Leona Tate and the Leona Tate Foundation for Change joined forces with Alembic Community Development to redevelop the McDonogh 19 building into 25 affordable senior living apartments, with ground-floor offices for two community non-profit organizations, the Leona Tate Foundation for Change and The People’s Institute for Survival and Beyond. The facility will be called the Tate Etienne Prevost (TEP) Interpretive Center.

The Steeg Law Firm was privileged to represent Leona Tate and the Leona Tate Foundation for Change in this transaction. A complex combination of public and private funding and tax credit financing, on multiple levels, together with significant government grants, was necessary in order to make the project viable.

Leona Tate, executive director and founder of the Leona Tate Foundation for Change, announced on February 10, 2022, that the renovation of the former McDonogh 19 Elementary is nearly complete and that she expects tenants to move in by the end of the month and the Civil Rights center to open in March.

Leona Tate, Gail Etienne and Tessie Prevost were all escorted by federal marshals and, simultaneously with Ruby Bridges, became the first Black persons to attend an integrated public school in New Orleans, Louisiana. That was McDonogh 19, at 5909 St Claude Avenue.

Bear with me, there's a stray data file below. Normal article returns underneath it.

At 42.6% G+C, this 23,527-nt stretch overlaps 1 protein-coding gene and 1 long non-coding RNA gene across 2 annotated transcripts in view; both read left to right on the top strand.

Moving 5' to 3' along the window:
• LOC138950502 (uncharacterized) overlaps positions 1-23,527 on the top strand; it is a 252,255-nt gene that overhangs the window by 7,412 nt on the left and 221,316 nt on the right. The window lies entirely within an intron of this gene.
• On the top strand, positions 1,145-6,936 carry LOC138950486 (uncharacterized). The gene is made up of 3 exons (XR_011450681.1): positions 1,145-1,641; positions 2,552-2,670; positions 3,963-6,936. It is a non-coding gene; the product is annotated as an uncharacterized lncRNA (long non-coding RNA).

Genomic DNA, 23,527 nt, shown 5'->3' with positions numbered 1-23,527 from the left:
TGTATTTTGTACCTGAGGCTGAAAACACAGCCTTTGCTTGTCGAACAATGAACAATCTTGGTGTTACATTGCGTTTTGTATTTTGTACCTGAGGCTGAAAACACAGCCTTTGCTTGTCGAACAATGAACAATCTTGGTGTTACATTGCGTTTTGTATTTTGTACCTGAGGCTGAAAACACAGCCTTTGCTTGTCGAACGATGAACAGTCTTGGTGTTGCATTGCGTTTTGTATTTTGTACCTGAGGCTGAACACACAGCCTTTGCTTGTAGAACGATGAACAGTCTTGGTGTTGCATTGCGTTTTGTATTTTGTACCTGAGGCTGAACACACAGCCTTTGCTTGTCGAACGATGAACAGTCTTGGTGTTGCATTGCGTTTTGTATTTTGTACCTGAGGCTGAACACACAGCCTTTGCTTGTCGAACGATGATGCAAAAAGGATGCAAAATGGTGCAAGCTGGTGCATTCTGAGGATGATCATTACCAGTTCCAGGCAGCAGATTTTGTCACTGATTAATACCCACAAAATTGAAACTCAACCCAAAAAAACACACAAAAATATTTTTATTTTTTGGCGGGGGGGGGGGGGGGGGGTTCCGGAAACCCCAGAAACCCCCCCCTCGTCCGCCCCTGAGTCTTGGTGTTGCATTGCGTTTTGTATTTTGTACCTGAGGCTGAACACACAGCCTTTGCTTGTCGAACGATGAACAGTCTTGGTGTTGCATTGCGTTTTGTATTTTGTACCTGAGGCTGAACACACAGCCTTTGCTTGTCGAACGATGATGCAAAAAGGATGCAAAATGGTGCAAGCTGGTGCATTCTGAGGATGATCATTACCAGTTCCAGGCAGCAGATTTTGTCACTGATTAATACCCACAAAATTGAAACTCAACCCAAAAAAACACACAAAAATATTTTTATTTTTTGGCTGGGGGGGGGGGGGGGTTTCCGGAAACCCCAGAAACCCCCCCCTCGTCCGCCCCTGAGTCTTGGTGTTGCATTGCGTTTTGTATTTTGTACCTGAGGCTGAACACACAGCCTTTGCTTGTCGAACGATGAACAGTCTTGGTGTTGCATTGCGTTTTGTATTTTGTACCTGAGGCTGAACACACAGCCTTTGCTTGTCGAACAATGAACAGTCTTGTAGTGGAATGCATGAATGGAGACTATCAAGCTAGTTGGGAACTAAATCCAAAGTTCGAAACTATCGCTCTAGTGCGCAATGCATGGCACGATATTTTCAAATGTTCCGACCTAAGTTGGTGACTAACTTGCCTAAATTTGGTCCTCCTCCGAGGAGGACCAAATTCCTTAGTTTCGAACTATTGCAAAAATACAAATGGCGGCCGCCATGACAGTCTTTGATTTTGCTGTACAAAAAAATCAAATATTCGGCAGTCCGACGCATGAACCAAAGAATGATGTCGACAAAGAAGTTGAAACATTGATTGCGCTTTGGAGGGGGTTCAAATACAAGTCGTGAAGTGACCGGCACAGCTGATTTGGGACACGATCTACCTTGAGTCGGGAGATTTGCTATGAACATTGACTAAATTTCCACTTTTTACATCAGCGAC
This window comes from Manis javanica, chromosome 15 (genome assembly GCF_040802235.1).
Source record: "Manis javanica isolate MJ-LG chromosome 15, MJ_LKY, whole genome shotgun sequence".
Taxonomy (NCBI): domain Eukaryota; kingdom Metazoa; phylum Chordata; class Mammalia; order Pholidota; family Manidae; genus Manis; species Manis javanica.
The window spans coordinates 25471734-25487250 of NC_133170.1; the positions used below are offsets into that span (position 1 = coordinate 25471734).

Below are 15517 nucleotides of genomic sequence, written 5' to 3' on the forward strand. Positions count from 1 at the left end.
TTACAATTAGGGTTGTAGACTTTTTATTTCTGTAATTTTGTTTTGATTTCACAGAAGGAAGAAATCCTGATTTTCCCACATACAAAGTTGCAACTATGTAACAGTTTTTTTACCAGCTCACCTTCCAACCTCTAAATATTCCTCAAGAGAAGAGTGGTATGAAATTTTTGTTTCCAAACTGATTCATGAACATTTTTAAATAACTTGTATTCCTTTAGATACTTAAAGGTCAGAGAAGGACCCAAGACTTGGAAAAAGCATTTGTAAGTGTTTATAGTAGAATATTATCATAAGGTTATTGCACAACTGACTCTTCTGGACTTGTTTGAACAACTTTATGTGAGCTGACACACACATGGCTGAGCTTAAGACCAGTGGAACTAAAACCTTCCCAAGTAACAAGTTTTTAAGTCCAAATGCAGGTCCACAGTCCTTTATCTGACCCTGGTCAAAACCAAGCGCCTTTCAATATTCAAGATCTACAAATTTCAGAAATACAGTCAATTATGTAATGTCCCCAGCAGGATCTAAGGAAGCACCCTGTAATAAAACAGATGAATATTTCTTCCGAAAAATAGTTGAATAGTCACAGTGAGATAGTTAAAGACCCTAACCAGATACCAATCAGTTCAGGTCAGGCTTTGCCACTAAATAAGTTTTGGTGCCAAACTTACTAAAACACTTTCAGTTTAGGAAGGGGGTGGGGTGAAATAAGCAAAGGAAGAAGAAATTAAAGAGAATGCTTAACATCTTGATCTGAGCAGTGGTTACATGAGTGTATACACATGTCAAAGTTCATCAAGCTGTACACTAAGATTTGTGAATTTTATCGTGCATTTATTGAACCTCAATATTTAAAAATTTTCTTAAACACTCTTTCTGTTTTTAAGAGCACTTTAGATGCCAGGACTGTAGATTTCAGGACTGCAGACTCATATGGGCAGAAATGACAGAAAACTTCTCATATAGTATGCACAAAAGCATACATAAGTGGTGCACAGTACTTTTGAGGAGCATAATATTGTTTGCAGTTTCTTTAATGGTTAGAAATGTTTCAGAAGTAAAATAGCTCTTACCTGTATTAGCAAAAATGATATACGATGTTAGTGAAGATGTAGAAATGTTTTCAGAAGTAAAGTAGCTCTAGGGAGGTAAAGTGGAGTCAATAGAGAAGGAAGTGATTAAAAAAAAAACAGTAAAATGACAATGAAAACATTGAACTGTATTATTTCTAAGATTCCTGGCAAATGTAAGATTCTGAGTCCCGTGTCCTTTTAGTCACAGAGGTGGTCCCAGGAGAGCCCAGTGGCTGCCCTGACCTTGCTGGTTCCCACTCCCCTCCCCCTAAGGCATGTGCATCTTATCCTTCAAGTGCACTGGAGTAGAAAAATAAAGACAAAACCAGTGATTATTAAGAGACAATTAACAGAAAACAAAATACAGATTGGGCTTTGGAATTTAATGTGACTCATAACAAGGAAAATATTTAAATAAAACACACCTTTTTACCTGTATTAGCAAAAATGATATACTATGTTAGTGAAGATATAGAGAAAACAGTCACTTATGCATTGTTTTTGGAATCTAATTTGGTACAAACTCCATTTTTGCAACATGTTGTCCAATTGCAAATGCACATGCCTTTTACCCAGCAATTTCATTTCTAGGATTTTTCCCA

Leona Tate will be able to re-enter that same building, continuing the work for equality that she began in the same location sixty-two years ago.

As reported in New Orleans CityBusiness, Tate said of this moment, “My dream has come true. It’s still a dream to me. I just thank God that I lived to see it.”

Learn Tate Foundation for Change

The Leona Tate Foundation for Change is a community organization dedicated to the history of the Lower Ninth Ward of New Orleans and the accomplishments of its residents, as well as to the broader civil rights movement in general. Ms. Tate combined forces with Alembic Community Development for the redevelopment of the school building, and the synergy between them was evident at the ULI presentation. Mike Grote of Alembic gave a detailed presentation of the history and significance of the building, and in doing so he revealed the genuine affection and respect that he and his colleagues at Alembic feel to this building, this project, and its mission.

Learn more about the Leona Tate Foundation for Change >

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